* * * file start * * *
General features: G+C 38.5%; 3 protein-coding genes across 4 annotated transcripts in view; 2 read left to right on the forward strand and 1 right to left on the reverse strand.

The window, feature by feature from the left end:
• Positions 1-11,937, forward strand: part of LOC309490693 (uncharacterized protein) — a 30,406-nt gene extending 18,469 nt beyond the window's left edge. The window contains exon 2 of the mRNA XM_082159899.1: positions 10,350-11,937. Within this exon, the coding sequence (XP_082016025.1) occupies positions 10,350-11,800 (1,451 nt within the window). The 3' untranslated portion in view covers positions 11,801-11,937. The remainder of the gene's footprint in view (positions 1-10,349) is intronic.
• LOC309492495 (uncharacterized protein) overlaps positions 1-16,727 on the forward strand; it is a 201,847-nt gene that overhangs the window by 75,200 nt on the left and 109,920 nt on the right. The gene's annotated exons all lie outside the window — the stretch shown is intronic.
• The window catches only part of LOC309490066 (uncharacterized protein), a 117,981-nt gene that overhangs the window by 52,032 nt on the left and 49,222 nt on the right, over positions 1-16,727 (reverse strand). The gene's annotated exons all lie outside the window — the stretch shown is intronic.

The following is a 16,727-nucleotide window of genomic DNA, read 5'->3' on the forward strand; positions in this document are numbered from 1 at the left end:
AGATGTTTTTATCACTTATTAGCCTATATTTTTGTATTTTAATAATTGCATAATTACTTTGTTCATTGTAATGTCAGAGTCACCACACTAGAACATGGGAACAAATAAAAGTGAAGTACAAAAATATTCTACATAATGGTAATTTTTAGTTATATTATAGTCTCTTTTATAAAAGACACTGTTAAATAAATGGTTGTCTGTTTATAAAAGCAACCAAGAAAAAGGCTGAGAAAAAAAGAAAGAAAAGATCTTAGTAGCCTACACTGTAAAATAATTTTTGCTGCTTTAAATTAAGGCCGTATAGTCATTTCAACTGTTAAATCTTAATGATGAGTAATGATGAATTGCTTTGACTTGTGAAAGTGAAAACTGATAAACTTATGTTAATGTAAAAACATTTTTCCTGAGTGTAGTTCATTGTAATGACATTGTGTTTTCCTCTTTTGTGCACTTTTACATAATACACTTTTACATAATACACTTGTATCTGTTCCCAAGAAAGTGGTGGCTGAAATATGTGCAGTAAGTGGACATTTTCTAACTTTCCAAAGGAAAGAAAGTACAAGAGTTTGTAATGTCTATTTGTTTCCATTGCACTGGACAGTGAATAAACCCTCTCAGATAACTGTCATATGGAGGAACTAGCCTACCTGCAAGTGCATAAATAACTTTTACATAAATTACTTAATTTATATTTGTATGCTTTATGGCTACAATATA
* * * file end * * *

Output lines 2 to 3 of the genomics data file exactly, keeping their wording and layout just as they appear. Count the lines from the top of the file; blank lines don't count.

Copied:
The window, feature by feature from the left end:
• Positions 1-11,937, forward strand: part of LOC309490693 (uncharacterized protein) — a 30,406-nt gene extending 18,469 nt beyond the window's left edge. The window contains exon 2 of the mRNA XM_082159899.1: positions 10,350-11,937. Within this exon, the coding sequence (XP_082016025.1) occupies positions 10,350-11,800 (1,451 nt within the window). The 3' untranslated portion in view covers positions 11,801-11,937. The remainder of the gene's footprint in view (positions 1-10,349) is intronic.